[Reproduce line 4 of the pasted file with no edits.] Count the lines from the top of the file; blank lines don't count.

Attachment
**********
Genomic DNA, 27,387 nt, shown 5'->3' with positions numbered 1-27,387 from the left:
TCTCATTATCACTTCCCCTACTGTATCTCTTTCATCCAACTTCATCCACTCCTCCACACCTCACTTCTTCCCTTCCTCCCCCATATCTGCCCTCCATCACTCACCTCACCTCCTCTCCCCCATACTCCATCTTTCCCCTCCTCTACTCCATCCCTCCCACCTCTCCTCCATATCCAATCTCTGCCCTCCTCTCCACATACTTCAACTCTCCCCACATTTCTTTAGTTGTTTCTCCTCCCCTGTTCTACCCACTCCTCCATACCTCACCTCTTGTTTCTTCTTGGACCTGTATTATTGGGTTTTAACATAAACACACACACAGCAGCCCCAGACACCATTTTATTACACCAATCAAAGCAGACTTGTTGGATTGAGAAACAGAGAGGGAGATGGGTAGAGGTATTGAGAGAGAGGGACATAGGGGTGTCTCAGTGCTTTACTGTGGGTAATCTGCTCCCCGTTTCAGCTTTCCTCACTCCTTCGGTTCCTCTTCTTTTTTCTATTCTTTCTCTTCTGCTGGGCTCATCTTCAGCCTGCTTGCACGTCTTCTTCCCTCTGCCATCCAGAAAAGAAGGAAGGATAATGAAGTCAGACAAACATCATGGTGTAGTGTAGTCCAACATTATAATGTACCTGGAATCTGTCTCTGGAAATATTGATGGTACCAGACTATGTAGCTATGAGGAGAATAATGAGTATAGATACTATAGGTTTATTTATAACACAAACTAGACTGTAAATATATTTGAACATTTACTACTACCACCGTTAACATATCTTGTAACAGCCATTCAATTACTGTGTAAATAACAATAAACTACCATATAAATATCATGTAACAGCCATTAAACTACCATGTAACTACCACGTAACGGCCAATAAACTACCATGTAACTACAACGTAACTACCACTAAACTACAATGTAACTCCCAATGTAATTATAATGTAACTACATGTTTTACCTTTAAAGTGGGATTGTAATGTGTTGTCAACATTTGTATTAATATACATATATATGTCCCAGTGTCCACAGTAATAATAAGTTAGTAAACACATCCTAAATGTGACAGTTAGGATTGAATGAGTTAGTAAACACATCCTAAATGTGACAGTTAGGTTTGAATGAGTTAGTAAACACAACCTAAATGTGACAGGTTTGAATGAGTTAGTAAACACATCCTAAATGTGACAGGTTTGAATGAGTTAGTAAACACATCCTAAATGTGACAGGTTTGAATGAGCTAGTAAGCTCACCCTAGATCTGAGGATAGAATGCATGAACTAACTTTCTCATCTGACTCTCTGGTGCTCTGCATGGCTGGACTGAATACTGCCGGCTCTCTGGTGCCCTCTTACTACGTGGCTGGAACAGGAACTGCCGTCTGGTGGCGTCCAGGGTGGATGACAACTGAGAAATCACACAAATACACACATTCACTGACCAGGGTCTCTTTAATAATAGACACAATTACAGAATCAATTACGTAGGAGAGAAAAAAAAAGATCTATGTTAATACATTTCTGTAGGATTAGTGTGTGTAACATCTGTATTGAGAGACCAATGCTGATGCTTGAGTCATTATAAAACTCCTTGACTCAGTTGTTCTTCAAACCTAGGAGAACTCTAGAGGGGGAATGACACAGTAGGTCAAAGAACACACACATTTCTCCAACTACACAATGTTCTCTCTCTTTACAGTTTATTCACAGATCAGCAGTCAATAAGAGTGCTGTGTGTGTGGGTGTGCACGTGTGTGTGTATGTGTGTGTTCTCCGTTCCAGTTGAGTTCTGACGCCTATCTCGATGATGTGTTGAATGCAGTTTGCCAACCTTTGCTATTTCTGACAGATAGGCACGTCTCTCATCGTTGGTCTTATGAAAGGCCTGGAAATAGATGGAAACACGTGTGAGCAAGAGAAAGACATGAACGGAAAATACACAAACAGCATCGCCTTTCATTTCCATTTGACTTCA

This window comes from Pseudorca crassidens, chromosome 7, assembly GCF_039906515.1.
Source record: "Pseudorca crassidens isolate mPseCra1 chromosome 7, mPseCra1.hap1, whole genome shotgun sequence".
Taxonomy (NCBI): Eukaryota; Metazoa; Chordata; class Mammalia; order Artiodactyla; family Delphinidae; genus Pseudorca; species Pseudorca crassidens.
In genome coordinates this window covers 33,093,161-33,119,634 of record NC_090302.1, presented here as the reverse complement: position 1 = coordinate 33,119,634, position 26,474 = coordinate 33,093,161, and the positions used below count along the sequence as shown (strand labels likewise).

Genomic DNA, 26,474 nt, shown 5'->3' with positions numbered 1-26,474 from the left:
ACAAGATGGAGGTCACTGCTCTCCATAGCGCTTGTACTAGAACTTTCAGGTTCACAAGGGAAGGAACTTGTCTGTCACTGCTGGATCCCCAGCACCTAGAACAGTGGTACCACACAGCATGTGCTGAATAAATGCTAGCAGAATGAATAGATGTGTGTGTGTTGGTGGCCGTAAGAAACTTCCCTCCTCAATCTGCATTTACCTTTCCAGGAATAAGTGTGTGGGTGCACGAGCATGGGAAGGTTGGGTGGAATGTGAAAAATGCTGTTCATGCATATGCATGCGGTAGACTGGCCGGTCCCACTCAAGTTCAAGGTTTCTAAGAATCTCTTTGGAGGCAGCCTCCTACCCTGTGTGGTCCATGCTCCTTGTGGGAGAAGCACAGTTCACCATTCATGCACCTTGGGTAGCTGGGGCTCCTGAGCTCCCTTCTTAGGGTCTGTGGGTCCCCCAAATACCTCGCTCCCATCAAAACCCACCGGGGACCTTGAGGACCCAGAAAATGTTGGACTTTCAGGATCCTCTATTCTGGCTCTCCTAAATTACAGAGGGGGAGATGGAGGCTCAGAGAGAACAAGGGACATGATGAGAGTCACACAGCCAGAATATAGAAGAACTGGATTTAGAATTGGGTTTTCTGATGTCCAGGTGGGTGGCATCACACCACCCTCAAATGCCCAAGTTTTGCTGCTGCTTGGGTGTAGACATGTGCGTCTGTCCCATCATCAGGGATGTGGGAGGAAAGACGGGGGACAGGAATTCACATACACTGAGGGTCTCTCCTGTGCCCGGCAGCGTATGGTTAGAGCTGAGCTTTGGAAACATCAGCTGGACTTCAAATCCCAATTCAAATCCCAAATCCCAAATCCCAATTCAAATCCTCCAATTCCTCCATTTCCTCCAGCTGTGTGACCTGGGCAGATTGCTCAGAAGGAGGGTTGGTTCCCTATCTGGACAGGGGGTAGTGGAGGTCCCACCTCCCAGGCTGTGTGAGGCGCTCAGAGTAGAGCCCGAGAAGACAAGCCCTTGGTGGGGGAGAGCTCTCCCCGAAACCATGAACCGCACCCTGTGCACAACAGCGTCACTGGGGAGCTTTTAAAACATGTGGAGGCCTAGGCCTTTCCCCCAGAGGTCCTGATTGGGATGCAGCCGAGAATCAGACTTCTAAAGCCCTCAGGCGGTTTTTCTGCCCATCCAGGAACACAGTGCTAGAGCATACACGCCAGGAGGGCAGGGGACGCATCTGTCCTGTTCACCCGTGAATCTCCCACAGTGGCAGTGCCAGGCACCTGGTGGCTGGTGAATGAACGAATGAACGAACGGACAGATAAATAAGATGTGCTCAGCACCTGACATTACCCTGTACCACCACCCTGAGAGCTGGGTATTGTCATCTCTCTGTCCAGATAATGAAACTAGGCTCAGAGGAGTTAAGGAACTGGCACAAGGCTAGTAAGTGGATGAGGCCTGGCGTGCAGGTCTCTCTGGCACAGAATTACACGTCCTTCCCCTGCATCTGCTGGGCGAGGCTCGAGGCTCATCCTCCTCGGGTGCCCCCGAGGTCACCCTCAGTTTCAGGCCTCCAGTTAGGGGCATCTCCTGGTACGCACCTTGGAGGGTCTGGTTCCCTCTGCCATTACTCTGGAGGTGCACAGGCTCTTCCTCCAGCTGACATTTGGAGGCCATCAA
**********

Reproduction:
Source record: "Pseudorca crassidens isolate mPseCra1 chromosome 7, mPseCra1.hap1, whole genome shotgun sequence".